Class Of 1964 USAF Academy

My History


Playboy 19th

High school valedictorian from State College, PA (Penn State), therefore brilliant until meeting the serious brain-power exemplified by Graham, Bliss, Pierce, Robbins and many more of the 218 ahead of me at that glorious June day in '64. In the interim, unofficial high points as a Zoomie: on the Cross-country team captained by John Fer, a leader and true hero then and now; conspiring with Frazee to pull off the infamous “Bookshelf Decorations within Regulations” edict by General Strong after his first Saturday quarters inspection, resulting in the next inspection showing 900+bookshelves with exactly one model, and one picture (his); greatest 2nd-class summer ever, 3rd Lieutenant in Germany with Bliss, followed by 1st class summer: Jump School, T-37 Pilot Orientation (emphatically not UPT), doolie summer Survival Instructor.

UPT and birth of daughter at Big Spring, aced the T-38 final instrument check (Wing Commanders are generally not hard-ass check pilots), assigned to RF-4C as GIB, combat crew training at Shaw, then to 16th TRS at Tan Son Nhut. Shot at once that I know of (priority 4 infrared mapping mission over the Delta of all places) once that I suspect (night photo-flash up Mu Gia Pass for suspected tanks), but best of all, in-theatre upgrade to the coveted 1321F so I arrived in England (10th TRW, 32nd TRS) as an A/C, no longer a GIB; struggled through to 1325F in only 1.25 x normal time, and better than best, was given the first recce navigator (who as a 2nd/1st LT had been lead nav on the EB-66's orbiting Ch 97 and eastward in support of the Thuds and fighter-‘4s). ROTC from Tuskegee, he'd been advised he would never make it through pilot training, go to nav, so he did. My reaction was my normal loud and profane, taught him how to fly, off to UPT, #1 grad, selected RF-4C's and retired as a squadron commander. Made me feel good, but I lost my best nav. Plugged ahead, liaison officer to 4 ATAF and especially the Aufklarunggeschwader der Luftwaffe (those 8 years of German finally paid off); upgraded to IP, and then, dream of dreams, to ACT instructor (we were taught by a test pilot from McDonnell) – yes, ACT in recce is different, but he taught the best way to escape is to get into the bad guy's 6 – and one of our ACT's, I think it was Gil Achter, got a nose camera shot up the tail of 4th FW's (Bentwaters) Top Gun, which cost him a lot at the bar.

Towards end of 3rd year in England I'm getting antsy about career progression; Luftwaffe recce converted to RF-4D's, I applied for liaison officer figuring my German and senior IP status qualified me; rejected, someone else needed a compassionate and immediate transfer; A-7's coming into inventory, low-level radar navigation, rejected, no weapons experience; doomsday announcement, “frozen in cockpit indefinitely,” maybe time to look elsewhere. Held in England extra 6 months, the Wing had busted its ORI with the worst score recorded in USAFE history; six months later we passed with an almost perfect score (I deliberately dumped the last night target per CP suggestion, since a 100% score is automatically suspicious) On a whim, I had taken the LSAT in London, thought I'd botched it, finishing in 2-1/2 of the allotted 4 hours; six weeks later the postcard arrives, 680 out of 700 or somesuch – AFA and USAF had thoroughly taught me how to take tests. Applied to and accepted by Harvard, Columbia, Michigan, and Texas law schools. On the phone to USAF Personnel, since I'm stuck in RF-4s, where to next? Answer, pick one: Mountain Home, Kadena, Bergstrom (Austin). Easy decision, off to Austin. Arrived on an August day, 108?, a little different than England. Reported in to the only recce squadron in 67TRW, a supposed RTU; 18 field grade, 4 captains, 2 LTs; my 1300 hrs and senior IP status were summarily ignored, and USAF gave our airplanes to the Alabama ANG.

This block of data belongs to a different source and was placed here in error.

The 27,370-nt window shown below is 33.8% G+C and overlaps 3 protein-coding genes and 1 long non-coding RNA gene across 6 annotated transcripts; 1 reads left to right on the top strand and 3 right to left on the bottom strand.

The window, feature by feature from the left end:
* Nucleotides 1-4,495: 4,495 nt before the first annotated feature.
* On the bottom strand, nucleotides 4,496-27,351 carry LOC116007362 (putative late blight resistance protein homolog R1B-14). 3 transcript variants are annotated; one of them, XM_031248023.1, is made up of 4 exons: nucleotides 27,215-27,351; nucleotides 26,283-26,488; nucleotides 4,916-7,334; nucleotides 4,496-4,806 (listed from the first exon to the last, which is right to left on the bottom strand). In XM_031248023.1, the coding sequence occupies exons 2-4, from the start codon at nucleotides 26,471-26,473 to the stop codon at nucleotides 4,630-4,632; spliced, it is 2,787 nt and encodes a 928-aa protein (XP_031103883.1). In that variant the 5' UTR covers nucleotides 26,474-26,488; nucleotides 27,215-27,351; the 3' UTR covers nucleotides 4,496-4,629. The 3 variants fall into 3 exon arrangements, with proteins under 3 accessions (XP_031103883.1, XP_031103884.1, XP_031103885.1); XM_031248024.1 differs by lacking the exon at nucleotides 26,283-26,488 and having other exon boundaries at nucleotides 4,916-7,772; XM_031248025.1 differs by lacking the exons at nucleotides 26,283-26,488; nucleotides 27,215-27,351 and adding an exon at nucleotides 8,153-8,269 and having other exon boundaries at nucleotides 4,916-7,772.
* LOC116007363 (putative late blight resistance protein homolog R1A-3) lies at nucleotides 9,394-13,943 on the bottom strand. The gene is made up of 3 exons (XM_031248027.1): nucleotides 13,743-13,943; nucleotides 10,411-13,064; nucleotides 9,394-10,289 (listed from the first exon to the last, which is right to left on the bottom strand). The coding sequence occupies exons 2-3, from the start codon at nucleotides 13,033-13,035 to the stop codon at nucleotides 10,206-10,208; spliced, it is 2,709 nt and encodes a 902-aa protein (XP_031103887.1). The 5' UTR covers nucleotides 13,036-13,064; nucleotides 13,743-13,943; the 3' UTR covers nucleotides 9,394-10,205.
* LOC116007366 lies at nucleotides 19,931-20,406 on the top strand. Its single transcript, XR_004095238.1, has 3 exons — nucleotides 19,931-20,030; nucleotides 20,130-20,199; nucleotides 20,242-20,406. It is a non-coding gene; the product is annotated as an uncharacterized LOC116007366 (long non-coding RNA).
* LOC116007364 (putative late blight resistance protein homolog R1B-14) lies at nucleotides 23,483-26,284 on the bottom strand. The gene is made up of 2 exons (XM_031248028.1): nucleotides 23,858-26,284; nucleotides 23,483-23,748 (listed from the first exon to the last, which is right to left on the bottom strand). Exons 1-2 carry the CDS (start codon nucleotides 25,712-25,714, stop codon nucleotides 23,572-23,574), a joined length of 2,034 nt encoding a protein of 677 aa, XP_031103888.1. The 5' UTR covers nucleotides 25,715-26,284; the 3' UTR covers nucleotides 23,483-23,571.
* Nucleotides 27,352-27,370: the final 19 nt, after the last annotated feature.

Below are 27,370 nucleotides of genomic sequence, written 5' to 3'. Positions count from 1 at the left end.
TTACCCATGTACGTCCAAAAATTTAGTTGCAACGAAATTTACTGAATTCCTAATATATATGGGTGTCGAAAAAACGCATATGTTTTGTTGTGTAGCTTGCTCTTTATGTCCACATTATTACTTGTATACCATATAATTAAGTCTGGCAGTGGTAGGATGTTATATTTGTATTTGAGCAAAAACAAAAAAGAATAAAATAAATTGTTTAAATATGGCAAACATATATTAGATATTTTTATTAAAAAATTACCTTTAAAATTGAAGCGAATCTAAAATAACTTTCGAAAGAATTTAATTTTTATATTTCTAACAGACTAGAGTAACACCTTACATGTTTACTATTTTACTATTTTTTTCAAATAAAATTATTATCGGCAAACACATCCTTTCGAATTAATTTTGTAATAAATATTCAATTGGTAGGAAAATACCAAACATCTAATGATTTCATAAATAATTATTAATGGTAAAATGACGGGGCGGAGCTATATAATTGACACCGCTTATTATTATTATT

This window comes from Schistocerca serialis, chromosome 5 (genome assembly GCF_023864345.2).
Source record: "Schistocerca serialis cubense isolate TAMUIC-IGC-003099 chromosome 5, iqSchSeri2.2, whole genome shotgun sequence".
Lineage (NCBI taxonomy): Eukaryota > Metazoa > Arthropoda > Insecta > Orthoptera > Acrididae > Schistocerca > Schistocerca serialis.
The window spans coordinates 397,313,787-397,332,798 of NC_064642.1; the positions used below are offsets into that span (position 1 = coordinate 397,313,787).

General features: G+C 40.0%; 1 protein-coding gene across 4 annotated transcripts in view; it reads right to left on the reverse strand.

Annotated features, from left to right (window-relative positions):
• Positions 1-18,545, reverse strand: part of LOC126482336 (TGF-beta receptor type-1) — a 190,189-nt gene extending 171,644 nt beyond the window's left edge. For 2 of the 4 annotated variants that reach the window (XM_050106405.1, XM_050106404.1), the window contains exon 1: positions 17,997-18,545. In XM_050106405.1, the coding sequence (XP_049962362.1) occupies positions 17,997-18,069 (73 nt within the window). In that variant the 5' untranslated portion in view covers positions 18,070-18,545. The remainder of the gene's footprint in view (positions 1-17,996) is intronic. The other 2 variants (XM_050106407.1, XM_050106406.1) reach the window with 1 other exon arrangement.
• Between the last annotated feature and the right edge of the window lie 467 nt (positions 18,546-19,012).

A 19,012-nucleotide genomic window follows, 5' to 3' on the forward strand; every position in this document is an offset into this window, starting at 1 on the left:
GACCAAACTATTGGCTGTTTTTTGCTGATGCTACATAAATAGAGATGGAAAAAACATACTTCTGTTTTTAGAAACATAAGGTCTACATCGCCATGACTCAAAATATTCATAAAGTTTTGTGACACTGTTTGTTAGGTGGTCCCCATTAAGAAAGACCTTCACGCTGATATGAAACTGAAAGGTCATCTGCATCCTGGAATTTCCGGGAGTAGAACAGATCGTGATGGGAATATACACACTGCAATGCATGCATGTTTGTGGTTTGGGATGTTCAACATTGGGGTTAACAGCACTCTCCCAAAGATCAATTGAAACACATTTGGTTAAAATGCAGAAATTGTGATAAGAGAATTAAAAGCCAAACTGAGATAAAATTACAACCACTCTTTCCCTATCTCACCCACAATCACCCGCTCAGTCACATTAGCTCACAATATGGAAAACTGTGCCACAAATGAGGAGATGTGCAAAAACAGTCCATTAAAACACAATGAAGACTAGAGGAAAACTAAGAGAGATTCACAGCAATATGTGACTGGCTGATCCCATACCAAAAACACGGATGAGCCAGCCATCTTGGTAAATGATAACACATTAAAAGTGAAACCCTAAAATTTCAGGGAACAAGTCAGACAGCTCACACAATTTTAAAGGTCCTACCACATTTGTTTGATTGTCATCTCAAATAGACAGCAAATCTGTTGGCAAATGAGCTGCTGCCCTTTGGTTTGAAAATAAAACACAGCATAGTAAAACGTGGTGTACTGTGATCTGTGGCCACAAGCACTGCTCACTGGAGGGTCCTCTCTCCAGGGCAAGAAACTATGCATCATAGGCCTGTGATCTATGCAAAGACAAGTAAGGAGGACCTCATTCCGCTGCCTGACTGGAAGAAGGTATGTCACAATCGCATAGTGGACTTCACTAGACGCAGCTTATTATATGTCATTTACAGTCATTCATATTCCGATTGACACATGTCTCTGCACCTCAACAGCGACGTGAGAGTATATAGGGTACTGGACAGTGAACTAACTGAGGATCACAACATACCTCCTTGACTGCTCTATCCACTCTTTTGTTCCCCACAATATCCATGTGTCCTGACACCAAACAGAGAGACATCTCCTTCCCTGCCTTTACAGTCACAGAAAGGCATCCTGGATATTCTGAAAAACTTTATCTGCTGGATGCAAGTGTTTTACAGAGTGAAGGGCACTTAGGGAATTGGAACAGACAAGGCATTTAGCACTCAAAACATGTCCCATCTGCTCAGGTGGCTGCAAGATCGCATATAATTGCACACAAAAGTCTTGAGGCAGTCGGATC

Off to law school. Concentrated in International, finished in 2+ years, wound up in the international offshore drilling business where lo and behold, that Engineering Science degree came in handy. Reconnected with Ron Bliss who by then was running the patent law section of Fulbright Jaworski, and I was running technology law for a drilling contractor. VERY extensive traveling (only missed Australia, France, and China), wound up running an oilfield workboat operation in Singapore and then moved to the oil company/Owner side, retired as Manager of Contracts for the US subsidiary of Saudi Aramco (cliché time: moved to Florida). In that interim, daughter produced granddaughter (of course absolutely charming), and acquired step-grandson who's a great kid at 15 and interested in trying for AFA, on his own accord and without me pushing – and that would be my greatest accomplishment.

Until then, best thing I ever did: logistics for the unofficial 19th reunion at Ron Bliss' home in Houston (where we both lived), January '05, initiated by Jimmy Graham, senior muscle by Brett Dula.

To plagiarize Chuck Clifton, “no banners to unfurl or axes to grind,” no heroics; and compared to the rest of you, my achievements have been small; with THE major exception: the privilege of being a part of '64.
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